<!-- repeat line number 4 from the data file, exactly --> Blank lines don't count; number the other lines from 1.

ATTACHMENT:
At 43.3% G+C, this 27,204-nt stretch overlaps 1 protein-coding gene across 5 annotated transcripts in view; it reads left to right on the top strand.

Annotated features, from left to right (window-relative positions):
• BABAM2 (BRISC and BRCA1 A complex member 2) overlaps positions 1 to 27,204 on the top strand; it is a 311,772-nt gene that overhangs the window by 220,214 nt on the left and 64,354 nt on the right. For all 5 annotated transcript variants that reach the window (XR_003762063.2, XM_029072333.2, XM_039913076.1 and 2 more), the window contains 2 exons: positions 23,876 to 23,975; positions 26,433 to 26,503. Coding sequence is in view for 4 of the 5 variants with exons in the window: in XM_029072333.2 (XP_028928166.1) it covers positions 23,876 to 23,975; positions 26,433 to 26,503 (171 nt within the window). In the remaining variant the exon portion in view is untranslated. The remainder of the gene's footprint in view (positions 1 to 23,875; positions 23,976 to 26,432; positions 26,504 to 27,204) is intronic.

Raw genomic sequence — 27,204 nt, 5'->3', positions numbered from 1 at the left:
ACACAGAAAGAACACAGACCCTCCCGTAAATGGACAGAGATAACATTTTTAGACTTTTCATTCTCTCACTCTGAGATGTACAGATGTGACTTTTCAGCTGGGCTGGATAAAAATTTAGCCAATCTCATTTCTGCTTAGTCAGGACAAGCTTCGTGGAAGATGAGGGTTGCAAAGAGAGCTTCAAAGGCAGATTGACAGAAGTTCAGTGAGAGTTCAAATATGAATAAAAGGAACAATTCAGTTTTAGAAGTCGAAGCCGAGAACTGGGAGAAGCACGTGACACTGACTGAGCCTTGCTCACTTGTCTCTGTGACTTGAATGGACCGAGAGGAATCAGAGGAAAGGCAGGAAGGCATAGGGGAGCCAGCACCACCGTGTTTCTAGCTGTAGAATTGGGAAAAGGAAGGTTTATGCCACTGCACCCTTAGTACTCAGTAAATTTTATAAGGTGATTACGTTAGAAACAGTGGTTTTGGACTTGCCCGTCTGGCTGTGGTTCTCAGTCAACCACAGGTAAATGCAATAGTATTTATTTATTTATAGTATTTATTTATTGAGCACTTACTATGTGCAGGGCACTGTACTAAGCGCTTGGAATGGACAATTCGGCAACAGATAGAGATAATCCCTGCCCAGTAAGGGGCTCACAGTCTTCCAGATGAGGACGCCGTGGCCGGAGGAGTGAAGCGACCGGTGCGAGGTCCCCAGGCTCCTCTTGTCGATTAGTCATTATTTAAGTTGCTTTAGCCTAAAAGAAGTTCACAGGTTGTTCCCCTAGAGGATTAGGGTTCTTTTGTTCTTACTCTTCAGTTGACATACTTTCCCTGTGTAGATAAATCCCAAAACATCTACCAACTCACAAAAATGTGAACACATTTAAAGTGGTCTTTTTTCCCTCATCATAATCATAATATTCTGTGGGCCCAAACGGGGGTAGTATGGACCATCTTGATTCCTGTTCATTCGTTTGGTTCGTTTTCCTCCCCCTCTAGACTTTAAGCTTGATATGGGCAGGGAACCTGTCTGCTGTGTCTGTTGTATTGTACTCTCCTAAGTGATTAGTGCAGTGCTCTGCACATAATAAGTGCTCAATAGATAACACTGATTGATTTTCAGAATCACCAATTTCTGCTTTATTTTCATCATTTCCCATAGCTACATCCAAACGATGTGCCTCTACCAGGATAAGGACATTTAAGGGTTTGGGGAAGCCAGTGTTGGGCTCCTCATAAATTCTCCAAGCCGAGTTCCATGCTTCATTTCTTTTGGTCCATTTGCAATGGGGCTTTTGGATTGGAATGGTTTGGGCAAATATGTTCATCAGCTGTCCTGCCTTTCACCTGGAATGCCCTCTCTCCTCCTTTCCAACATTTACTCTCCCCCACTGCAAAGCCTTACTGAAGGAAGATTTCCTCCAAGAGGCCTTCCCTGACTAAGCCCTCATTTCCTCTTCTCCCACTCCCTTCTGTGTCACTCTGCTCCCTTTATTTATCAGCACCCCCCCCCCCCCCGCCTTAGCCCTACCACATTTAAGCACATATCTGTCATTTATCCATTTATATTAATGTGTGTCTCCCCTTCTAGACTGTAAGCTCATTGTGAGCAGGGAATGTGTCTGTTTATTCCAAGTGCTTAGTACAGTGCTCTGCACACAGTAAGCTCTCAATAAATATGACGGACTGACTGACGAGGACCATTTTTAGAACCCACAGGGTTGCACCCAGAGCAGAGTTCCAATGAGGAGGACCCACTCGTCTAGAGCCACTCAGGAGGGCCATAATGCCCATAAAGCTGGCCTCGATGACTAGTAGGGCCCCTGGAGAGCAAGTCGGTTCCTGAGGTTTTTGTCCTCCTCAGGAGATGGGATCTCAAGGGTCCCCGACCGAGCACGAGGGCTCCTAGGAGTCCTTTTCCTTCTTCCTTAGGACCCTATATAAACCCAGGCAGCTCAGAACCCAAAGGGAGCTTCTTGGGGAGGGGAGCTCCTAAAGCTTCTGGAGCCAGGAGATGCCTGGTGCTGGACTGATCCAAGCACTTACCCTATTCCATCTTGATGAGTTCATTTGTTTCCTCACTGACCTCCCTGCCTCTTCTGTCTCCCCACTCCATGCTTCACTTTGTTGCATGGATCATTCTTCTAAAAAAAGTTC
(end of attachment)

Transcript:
Raw genomic sequence — 27,204 nt, 5'->3', positions numbered from 1 at the left: